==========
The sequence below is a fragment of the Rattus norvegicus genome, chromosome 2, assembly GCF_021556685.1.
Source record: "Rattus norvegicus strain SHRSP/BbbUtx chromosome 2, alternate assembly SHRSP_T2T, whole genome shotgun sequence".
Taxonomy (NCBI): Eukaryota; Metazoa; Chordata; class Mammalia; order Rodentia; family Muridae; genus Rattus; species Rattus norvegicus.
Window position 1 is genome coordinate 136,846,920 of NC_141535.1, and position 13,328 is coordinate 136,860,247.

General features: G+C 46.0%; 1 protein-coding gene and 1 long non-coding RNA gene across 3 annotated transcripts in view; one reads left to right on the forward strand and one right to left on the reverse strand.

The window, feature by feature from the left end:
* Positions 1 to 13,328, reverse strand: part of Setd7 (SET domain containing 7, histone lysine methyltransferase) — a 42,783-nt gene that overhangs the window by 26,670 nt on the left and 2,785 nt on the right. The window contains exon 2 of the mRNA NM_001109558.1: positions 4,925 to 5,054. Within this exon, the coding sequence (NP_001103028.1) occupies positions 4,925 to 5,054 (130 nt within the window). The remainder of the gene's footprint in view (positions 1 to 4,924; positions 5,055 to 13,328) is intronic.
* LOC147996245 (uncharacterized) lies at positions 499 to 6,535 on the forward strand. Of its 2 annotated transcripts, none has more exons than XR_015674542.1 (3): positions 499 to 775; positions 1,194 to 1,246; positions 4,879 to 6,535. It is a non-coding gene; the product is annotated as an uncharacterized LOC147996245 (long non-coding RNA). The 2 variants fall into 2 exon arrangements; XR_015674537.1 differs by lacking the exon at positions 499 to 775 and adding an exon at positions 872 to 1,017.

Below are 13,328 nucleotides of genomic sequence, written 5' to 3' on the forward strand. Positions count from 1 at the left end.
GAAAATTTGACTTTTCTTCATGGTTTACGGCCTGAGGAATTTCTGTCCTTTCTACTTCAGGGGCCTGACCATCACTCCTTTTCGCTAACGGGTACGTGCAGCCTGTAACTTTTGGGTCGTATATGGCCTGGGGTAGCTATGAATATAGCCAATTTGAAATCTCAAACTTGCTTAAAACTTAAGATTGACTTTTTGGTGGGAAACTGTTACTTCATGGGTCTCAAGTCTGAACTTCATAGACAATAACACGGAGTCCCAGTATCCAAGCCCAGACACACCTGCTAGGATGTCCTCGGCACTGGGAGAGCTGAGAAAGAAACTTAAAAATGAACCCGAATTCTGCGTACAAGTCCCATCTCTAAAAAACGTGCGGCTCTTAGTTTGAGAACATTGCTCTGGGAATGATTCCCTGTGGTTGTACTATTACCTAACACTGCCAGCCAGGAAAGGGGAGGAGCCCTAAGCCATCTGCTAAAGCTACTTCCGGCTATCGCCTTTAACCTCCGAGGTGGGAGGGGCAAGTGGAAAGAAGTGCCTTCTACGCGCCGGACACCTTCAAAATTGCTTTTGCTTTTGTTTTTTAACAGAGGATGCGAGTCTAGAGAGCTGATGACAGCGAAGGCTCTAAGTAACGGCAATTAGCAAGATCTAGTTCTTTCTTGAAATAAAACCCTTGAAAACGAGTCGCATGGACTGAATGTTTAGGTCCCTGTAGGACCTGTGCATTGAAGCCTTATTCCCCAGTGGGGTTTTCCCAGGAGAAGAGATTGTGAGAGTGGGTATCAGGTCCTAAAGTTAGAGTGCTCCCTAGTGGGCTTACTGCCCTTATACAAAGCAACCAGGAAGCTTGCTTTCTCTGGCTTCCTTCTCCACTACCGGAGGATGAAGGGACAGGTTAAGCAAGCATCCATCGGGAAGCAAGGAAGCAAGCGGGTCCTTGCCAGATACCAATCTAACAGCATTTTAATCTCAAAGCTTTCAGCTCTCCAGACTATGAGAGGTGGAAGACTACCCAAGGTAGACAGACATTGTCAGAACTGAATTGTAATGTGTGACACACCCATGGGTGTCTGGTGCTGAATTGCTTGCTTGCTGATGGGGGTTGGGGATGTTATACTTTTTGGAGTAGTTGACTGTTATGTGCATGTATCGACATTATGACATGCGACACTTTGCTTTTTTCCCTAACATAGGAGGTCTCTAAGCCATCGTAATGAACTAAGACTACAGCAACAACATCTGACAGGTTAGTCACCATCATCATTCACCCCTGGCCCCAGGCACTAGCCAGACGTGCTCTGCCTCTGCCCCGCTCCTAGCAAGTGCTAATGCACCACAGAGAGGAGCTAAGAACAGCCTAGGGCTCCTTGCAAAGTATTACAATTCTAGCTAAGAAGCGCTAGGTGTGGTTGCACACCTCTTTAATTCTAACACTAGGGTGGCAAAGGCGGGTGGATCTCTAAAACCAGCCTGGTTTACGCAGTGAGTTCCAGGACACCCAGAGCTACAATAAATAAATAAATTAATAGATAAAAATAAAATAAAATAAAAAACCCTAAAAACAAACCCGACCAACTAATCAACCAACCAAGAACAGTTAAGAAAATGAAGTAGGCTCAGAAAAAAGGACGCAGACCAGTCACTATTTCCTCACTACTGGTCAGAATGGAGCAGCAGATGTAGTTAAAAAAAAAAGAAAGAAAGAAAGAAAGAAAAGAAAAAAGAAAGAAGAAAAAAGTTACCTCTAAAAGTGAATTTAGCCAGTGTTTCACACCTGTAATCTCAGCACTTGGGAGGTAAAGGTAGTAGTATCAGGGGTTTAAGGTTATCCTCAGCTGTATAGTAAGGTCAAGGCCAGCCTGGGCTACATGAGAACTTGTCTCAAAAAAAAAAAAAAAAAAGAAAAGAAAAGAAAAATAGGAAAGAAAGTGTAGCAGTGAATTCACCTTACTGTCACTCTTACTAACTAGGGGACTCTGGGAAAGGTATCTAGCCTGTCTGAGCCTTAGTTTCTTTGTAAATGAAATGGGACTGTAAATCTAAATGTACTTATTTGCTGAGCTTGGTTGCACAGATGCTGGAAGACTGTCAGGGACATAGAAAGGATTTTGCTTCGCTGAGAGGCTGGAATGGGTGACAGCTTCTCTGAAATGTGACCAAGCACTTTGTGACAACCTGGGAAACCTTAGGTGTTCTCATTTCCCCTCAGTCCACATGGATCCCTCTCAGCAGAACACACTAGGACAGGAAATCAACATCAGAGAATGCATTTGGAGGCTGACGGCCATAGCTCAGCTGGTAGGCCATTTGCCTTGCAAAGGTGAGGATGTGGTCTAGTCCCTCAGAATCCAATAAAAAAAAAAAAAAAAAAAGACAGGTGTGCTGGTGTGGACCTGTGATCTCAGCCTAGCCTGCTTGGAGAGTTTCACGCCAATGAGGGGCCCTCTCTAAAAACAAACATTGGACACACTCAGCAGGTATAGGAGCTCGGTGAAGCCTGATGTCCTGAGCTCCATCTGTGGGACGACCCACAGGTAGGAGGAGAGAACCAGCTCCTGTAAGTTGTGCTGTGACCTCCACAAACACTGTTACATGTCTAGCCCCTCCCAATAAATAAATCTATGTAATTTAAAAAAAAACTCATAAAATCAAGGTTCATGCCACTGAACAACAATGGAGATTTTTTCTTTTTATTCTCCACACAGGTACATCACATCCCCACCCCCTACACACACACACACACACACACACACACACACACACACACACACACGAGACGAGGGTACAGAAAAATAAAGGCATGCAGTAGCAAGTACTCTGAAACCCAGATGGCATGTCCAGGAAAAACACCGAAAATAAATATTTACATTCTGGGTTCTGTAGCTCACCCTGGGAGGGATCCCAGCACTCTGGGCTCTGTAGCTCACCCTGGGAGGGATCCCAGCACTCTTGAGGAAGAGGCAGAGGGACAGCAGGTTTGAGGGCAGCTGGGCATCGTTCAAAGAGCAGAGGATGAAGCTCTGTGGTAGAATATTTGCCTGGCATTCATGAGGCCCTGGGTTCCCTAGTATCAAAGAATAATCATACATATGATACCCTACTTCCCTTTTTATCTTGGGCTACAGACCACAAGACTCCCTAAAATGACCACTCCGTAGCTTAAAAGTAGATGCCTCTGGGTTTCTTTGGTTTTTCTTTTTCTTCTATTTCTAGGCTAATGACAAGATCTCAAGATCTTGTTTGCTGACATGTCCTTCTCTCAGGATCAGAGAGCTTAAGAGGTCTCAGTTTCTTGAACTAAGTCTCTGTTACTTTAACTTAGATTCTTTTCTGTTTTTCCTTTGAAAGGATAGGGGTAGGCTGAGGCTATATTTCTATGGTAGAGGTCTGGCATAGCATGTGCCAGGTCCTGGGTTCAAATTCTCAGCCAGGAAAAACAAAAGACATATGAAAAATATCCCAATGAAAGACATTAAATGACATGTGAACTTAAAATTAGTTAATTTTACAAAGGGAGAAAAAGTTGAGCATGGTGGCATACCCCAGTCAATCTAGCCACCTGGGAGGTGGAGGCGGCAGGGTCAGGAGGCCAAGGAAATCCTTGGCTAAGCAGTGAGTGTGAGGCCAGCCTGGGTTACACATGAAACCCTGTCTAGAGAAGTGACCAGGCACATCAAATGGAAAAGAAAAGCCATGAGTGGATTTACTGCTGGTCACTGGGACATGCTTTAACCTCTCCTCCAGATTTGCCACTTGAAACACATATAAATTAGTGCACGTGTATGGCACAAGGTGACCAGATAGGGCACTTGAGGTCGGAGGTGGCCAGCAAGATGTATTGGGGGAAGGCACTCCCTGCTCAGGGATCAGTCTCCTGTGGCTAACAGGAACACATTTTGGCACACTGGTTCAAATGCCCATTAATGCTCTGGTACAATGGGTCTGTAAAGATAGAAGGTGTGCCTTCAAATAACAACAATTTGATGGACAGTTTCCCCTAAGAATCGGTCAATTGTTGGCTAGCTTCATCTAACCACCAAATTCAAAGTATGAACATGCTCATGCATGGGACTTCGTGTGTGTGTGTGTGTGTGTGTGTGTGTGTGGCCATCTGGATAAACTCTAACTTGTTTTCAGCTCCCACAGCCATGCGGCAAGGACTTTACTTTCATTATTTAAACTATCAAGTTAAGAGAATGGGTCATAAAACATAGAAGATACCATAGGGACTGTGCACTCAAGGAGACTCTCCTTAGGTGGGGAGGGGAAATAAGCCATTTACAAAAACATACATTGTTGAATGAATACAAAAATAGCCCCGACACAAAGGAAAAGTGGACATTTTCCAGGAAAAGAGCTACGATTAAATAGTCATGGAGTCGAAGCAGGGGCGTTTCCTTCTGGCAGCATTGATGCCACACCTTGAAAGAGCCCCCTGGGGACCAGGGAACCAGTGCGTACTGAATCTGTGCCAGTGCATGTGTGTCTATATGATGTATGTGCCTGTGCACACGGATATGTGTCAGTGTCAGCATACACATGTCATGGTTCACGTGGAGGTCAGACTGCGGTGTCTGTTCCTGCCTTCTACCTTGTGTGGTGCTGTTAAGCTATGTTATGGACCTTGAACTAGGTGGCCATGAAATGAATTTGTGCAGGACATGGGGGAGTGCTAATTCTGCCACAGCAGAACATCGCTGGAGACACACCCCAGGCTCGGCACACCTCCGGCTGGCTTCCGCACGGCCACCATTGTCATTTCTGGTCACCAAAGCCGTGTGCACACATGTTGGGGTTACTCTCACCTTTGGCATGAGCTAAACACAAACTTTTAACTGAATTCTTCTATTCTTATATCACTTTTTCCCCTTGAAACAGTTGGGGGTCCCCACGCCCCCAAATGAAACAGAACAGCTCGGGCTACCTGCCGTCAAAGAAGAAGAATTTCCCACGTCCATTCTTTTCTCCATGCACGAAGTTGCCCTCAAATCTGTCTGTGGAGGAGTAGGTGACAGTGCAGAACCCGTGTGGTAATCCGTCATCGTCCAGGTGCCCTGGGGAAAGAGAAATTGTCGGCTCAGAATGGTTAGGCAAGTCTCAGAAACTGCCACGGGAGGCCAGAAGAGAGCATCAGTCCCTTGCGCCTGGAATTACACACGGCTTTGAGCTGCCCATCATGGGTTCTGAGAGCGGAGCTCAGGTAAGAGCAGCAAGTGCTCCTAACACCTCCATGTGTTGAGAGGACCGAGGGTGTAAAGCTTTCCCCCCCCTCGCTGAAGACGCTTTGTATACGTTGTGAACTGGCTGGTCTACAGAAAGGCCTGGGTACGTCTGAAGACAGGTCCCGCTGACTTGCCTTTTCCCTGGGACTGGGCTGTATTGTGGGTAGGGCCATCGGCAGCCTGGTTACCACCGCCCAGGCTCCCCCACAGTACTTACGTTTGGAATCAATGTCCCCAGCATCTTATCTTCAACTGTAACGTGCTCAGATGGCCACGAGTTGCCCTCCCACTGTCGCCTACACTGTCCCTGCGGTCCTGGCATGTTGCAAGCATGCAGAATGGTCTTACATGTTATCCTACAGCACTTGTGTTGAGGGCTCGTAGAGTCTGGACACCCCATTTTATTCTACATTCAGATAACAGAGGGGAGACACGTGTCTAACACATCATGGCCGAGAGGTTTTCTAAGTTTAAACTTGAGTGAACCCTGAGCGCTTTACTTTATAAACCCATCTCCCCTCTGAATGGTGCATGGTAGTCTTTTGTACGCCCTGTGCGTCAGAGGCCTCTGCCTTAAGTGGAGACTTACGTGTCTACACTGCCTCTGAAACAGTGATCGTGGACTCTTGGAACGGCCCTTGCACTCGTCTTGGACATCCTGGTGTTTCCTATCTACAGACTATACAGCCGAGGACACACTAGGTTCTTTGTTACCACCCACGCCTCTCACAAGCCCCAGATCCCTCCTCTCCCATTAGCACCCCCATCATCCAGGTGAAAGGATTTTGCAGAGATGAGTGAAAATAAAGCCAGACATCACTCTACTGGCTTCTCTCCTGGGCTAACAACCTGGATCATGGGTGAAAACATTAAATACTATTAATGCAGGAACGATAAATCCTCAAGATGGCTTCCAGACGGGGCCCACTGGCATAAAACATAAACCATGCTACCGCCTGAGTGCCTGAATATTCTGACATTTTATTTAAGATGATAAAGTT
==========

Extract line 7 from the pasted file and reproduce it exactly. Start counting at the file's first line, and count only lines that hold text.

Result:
* Positions 1 to 13,328, reverse strand: part of Setd7 (SET domain containing 7, histone lysine methyltransferase) — a 42,783-nt gene that overhangs the window by 26,670 nt on the left and 2,785 nt on the right. The window contains exon 2 of the mRNA NM_001109558.1: positions 4,925 to 5,054. Within this exon, the coding sequence (NP_001103028.1) occupies positions 4,925 to 5,054 (130 nt within the window). The remainder of the gene's footprint in view (positions 1 to 4,924; positions 5,055 to 13,328) is intronic.